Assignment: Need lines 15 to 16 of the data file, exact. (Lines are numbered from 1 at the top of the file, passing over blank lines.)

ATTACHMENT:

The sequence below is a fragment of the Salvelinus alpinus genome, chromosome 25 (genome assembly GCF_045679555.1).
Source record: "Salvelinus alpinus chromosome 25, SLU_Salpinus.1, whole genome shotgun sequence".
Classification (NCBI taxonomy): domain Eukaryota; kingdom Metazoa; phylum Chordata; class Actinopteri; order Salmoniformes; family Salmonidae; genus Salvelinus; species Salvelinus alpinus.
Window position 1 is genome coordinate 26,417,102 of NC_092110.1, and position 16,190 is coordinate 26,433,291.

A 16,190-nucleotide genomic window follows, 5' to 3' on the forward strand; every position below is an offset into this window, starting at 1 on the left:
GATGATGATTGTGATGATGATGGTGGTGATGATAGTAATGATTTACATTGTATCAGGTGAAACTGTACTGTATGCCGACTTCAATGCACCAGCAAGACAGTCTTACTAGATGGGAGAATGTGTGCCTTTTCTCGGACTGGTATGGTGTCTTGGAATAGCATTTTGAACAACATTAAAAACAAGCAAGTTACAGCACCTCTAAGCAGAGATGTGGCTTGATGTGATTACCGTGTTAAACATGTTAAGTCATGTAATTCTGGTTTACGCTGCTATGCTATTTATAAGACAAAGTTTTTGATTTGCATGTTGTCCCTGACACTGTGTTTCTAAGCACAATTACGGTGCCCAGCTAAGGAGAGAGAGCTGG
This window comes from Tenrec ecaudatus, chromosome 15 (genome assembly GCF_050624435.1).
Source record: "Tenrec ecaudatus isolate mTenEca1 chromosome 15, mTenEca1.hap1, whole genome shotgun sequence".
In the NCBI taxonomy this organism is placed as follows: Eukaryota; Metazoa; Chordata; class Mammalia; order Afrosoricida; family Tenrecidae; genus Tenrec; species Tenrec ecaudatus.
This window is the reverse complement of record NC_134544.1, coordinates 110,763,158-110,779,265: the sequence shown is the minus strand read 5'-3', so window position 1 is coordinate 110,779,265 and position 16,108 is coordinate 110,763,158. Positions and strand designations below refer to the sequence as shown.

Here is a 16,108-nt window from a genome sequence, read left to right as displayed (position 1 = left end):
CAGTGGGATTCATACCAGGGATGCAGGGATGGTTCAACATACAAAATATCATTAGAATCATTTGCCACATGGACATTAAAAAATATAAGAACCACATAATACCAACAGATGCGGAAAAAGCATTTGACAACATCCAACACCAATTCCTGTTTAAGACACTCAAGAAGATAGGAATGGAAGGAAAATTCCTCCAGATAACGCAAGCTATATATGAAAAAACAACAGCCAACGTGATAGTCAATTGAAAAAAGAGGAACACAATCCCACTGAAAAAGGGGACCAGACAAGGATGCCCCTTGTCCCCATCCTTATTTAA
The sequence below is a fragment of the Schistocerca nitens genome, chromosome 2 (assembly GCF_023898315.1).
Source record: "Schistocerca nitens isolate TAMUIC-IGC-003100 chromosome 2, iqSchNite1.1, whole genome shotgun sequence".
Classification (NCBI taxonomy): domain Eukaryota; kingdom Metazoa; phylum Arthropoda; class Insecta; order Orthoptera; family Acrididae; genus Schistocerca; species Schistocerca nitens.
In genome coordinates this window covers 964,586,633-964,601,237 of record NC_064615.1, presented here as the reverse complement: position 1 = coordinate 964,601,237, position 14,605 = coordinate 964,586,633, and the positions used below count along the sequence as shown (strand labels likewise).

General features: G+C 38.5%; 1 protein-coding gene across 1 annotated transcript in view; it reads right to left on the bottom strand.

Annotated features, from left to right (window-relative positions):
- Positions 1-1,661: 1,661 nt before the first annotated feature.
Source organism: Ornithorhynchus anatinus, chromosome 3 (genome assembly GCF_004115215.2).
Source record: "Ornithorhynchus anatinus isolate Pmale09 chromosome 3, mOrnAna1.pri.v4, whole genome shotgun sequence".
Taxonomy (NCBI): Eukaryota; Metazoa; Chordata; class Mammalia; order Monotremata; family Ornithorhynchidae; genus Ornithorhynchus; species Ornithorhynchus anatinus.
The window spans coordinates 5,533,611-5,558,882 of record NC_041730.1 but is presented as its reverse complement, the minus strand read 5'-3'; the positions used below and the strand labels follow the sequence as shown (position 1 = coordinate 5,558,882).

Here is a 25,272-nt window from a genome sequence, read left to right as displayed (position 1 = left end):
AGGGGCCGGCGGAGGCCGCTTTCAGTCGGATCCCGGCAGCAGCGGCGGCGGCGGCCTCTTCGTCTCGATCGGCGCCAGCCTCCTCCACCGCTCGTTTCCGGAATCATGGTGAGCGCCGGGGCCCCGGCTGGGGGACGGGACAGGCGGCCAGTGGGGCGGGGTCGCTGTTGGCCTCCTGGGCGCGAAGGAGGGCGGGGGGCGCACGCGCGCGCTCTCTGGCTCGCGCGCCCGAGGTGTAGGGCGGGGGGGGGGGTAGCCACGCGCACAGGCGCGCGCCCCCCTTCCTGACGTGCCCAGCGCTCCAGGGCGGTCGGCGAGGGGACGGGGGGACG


Classification (NCBI taxonomy): domain Eukaryota; kingdom Metazoa; phylum Arthropoda; class Insecta; order Orthoptera; family Acrididae; genus Schistocerca; species Schistocerca nitens.
In genome coordinates this window covers 964,586,633-964,601,237 of record NC_064615.1, presented here as the reverse complement: position 1 = coordinate 964,601,237, position 14,605 = coordinate 964,586,633, and the positions used below count along the sequence as shown (strand labels likewise).